Lives of Saints - Princess Olga Equal-to-the-Apostles Christianity - Books
Don't be anxious for your life, what you will eat, nor yet for your body, what you will wear.                Life is more than food, and the body is more than clothing.                Consider the ravens: they don't sow, they don't reap, they have no warehouse or barn, and God feeds them. How much more valuable are you than birds!                Which of you by being anxious can add a cubit to his height?                If then you aren't able to do even the least things, why are you anxious about the rest?                Consider the lilies, how they grow. They don't toil, neither do they spin; yet I tell you, even Solomon in all his glory was not arrayed like one of these.                But if this is how God clothes the grass in the field, which today exists, and tomorrow is cast into the oven, how much more will he clothe you, O you of little faith?                Don't seek what you will eat or what you will drink; neither be anxious.                For the nations of the world seek after all of these things, but your Father knows that you need these things.                But seek God's Kingdom, and all these things will be added to you.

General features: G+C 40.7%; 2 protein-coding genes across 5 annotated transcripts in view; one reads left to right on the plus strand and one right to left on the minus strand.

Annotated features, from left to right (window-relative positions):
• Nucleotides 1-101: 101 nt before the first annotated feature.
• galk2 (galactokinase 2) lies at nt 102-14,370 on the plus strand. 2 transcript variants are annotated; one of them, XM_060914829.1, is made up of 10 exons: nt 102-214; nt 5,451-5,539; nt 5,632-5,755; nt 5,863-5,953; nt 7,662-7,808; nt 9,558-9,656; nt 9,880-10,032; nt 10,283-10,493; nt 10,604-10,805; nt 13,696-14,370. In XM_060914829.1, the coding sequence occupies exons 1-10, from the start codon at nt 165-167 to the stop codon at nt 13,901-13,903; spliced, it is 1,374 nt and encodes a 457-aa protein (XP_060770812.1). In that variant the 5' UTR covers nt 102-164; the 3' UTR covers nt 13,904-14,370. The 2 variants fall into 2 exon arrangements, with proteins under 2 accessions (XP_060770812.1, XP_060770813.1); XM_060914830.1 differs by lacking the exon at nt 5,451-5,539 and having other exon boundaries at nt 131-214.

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Princess Olga Equal-to-the-Apostles

In the year 862, the Novgorod Slavs asked Rurick to be their prince. Two of his comrades-in-arms, Askold and Dir, left Novgorod to try their luck in the south of the country. They saw Kiev on the bank of the Dniepre and conquered it. In 866 they launched a campaign moving the Russian army from Kiev against Tzargrad (Constantinople). In Constantinople, the Emperor Mikhail the III and the Patriarch Photios prayed to God and after the night service in the Vlakhern Cathedral they carried the cross to the shore of the Bosphorus bay. They dipped the chasuble of the Theotokos into the waters of the bay. The sea that had been calm before that, became suddenly stormy and wrecked the ships of the Russians. Many of them died, and the ones who survived came home impressed and awed by the wrath that the Lord sent upon them. (Later that event began to be celebrated as the Protection of the Most-Holy Theotokos).

Before long a Greek bishop came to Russia and started preaching and telling Russians about our Lord the Savior and the Holy wonders recorded in the Old and New Testaments. The Russians who heard him telling about the three young men surviving the blazing furnace of Babylon (Dan. 3), stopped him and said, "If we do not see a similar miracle, we will not believe you." The bishop said prayers and then placed the holy Gospel into the fire. The flames did not harm the Gospel, not even the cloth book markers were singed. This miracle impressed the people so much that many of them started to convert to Christianity. A church dedicated to Nicolas the Wonderworker was built on the grave of one of those Christians.